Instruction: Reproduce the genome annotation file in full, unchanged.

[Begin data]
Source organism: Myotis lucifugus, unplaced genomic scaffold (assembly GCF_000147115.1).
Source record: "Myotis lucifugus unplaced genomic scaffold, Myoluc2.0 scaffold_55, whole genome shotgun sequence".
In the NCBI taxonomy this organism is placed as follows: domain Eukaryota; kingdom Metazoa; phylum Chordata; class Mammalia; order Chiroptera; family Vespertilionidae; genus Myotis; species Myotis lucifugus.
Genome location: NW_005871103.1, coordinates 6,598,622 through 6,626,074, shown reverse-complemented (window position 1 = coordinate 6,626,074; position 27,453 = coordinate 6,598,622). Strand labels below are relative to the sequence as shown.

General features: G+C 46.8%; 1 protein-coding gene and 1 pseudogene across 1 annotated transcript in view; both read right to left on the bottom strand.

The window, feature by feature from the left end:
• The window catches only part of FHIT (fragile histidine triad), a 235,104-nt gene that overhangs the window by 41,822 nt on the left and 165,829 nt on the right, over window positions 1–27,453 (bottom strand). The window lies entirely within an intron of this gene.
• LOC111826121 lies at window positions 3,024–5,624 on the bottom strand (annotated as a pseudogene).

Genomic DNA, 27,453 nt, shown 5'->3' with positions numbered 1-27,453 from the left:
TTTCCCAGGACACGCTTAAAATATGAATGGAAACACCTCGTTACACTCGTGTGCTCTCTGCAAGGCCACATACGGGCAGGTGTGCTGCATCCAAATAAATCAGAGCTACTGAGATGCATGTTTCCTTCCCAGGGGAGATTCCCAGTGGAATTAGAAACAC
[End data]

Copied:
Source organism: Myotis lucifugus, unplaced genomic scaffold (assembly GCF_000147115.1).
Source record: "Myotis lucifugus unplaced genomic scaffold, Myoluc2.0 scaffold_55, whole genome shotgun sequence".
In the NCBI taxonomy this organism is placed as follows: domain Eukaryota; kingdom Metazoa; phylum Chordata; class Mammalia; order Chiroptera; family Vespertilionidae; genus Myotis; species Myotis lucifugus.
Genome location: NW_005871103.1, coordinates 6,598,622 through 6,626,074, shown reverse-complemented (window position 1 = coordinate 6,626,074; position 27,453 = coordinate 6,598,622). Strand labels below are relative to the sequence as shown.

General features: G+C 46.8%; 1 protein-coding gene and 1 pseudogene across 1 annotated transcript in view; both read right to left on the bottom strand.

The window, feature by feature from the left end:
• The window catches only part of FHIT (fragile histidine triad), a 235,104-nt gene that overhangs the window by 41,822 nt on the left and 165,829 nt on the right, over window positions 1–27,453 (bottom strand). The window lies entirely within an intron of this gene.
• LOC111826121 lies at window positions 3,024–5,624 on the bottom strand (annotated as a pseudogene).

Genomic DNA, 27,453 nt, shown 5'->3' with positions numbered 1-27,453 from the left:
TTTCCCAGGACACGCTTAAAATATGAATGGAAACACCTCGTTACACTCGTGTGCTCTCTGCAAGGCCACATACGGGCAGGTGTGCTGCATCCAAATAAATCAGAGCTACTGAGATGCATGTTTCCTTCCCAGGGGAGATTCCCAGTGGAATTAGAAACAC